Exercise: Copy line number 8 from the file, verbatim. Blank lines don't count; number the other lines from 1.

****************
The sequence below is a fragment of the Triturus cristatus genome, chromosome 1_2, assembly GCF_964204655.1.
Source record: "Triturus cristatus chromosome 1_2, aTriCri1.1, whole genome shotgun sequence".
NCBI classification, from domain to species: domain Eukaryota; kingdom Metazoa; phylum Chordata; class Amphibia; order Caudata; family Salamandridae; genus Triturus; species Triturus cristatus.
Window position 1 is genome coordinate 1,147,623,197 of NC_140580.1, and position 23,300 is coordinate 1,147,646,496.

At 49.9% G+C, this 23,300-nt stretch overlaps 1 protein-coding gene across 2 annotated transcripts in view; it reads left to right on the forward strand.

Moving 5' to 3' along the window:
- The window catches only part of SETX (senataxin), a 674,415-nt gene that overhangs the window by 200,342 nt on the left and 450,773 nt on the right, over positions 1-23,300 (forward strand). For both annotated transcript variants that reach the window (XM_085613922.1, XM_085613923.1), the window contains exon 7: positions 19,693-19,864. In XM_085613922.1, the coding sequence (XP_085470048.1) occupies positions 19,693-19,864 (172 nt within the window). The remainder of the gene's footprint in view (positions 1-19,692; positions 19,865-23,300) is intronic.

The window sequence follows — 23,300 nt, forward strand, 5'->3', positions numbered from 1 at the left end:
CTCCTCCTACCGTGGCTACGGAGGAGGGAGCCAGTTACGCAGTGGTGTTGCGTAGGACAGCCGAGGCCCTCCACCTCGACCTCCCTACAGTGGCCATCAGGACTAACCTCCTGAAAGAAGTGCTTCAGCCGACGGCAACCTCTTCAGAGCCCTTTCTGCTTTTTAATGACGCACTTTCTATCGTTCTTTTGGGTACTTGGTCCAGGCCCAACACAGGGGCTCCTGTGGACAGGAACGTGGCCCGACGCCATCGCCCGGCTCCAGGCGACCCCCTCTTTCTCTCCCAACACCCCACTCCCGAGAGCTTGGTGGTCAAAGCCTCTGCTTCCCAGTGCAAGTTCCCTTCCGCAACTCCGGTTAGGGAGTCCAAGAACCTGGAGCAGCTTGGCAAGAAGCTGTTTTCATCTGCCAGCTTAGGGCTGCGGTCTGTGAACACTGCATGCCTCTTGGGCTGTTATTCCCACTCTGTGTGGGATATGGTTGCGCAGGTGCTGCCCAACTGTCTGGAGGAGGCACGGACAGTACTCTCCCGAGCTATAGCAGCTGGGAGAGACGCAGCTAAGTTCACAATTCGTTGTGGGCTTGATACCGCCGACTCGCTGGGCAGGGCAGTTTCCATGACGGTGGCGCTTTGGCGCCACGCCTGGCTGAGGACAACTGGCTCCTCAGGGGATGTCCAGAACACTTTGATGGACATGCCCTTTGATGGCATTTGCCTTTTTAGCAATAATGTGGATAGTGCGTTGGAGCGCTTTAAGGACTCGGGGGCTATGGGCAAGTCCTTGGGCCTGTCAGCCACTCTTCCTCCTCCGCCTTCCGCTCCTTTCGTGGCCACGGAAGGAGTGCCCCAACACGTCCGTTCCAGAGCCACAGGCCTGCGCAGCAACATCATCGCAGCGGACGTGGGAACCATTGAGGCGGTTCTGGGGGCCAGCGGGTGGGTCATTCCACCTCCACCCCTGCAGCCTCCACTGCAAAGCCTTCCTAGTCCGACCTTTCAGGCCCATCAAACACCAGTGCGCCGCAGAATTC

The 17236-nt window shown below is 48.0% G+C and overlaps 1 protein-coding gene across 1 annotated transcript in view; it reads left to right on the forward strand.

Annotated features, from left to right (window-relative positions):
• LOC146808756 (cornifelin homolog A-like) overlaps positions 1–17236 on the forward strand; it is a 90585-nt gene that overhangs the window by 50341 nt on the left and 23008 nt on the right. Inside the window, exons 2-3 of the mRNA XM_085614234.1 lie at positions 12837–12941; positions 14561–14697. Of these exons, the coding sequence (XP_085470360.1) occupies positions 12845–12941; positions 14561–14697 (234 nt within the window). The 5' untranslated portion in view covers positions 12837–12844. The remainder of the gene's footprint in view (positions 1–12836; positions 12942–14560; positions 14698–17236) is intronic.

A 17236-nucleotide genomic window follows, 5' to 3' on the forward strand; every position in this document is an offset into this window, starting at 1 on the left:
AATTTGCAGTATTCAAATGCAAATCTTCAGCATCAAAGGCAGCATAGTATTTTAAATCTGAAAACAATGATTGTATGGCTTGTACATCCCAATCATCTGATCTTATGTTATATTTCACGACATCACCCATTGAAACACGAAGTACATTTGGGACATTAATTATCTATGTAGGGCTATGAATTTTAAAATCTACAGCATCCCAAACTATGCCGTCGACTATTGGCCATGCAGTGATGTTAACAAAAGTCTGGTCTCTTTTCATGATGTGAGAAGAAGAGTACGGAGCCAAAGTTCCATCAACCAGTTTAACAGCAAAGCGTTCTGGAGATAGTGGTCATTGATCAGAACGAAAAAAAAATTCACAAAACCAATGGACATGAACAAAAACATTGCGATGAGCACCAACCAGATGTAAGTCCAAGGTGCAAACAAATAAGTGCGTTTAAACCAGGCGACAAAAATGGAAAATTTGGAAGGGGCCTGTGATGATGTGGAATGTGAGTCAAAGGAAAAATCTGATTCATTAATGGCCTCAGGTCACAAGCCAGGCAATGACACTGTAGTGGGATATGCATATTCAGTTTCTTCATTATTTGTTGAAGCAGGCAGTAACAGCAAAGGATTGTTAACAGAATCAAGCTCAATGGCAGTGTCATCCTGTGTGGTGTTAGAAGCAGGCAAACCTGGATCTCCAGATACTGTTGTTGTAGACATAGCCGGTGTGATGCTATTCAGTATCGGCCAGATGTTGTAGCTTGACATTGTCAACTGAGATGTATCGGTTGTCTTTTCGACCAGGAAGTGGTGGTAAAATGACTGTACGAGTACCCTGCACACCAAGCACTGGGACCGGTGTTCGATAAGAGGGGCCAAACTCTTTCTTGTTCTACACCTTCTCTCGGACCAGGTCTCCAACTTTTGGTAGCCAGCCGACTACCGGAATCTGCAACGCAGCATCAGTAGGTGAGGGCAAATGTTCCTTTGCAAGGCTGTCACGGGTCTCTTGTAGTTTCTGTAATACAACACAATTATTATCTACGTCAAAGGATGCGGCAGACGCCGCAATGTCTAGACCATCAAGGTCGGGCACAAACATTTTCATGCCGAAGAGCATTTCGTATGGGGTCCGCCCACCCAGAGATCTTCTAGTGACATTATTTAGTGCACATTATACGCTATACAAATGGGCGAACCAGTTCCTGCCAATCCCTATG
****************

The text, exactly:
The window sequence follows — 23,300 nt, forward strand, 5'->3', positions numbered from 1 at the left end: